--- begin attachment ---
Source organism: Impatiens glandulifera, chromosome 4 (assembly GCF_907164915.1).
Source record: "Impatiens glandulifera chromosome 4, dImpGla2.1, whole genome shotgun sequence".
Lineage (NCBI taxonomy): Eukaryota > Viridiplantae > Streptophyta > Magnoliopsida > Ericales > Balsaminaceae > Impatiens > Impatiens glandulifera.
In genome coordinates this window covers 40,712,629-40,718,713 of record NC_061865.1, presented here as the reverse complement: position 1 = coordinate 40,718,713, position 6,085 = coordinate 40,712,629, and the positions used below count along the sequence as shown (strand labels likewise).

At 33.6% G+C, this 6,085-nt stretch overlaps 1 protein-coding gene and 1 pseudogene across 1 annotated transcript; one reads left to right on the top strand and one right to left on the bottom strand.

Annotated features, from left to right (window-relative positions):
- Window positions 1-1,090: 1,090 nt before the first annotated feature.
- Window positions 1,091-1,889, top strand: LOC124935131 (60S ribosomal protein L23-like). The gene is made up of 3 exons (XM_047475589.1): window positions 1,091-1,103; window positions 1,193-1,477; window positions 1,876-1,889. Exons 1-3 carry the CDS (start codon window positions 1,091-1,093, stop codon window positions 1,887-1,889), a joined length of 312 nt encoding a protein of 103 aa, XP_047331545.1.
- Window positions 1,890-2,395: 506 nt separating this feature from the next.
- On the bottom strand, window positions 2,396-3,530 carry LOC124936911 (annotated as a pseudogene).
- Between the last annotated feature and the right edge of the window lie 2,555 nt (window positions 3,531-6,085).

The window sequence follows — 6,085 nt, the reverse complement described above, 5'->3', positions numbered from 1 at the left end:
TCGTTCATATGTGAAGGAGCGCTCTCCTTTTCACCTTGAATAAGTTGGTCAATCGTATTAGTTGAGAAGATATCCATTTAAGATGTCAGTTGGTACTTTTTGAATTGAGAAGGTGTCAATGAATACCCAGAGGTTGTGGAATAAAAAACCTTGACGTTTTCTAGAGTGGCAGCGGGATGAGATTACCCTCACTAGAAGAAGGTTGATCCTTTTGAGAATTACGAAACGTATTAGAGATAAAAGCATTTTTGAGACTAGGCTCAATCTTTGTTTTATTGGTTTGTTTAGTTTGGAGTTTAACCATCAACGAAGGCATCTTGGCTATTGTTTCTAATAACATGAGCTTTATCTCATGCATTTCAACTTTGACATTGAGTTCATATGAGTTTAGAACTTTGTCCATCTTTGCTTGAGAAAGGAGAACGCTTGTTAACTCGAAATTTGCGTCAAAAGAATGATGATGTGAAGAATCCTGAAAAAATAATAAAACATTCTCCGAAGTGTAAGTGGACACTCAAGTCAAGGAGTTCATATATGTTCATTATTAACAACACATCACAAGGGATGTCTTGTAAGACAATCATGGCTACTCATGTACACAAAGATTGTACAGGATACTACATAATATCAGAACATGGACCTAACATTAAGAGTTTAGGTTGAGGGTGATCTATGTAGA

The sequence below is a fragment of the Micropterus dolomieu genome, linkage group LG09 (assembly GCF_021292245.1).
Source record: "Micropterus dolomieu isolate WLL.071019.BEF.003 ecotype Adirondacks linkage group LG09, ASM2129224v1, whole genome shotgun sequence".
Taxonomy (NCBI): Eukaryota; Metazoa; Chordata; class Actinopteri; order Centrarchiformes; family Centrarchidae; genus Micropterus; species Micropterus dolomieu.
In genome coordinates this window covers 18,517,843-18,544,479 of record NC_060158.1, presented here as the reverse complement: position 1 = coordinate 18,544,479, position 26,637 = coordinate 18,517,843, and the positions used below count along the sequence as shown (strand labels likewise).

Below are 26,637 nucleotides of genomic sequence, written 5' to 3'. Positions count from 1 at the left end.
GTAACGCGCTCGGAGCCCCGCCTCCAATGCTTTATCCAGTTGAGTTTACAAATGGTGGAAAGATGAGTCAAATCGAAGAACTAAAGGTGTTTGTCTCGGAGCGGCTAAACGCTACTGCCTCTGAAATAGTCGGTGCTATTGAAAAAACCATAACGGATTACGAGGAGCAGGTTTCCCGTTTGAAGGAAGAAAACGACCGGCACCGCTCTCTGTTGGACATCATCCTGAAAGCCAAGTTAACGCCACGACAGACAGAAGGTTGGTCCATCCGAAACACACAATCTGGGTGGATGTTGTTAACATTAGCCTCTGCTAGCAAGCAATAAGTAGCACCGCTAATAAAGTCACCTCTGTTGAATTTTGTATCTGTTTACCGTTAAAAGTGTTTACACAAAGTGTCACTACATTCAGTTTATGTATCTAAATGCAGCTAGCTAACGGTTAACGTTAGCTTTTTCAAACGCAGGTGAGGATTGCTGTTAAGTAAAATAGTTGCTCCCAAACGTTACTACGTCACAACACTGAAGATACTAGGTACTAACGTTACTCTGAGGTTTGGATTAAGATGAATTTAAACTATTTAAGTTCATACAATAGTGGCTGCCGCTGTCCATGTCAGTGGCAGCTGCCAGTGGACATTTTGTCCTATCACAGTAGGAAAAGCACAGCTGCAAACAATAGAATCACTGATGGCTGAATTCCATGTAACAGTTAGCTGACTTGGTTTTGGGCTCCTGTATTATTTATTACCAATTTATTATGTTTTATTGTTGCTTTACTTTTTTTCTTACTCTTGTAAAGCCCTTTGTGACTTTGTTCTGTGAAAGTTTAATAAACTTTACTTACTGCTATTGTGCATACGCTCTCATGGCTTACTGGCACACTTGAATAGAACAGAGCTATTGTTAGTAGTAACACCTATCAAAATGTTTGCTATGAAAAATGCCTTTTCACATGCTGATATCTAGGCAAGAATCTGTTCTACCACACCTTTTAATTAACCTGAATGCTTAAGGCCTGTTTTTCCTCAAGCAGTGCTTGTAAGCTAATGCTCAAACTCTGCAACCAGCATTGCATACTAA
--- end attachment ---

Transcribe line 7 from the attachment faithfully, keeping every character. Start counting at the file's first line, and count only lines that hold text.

- Window positions 1-1,090: 1,090 nt before the first annotated feature.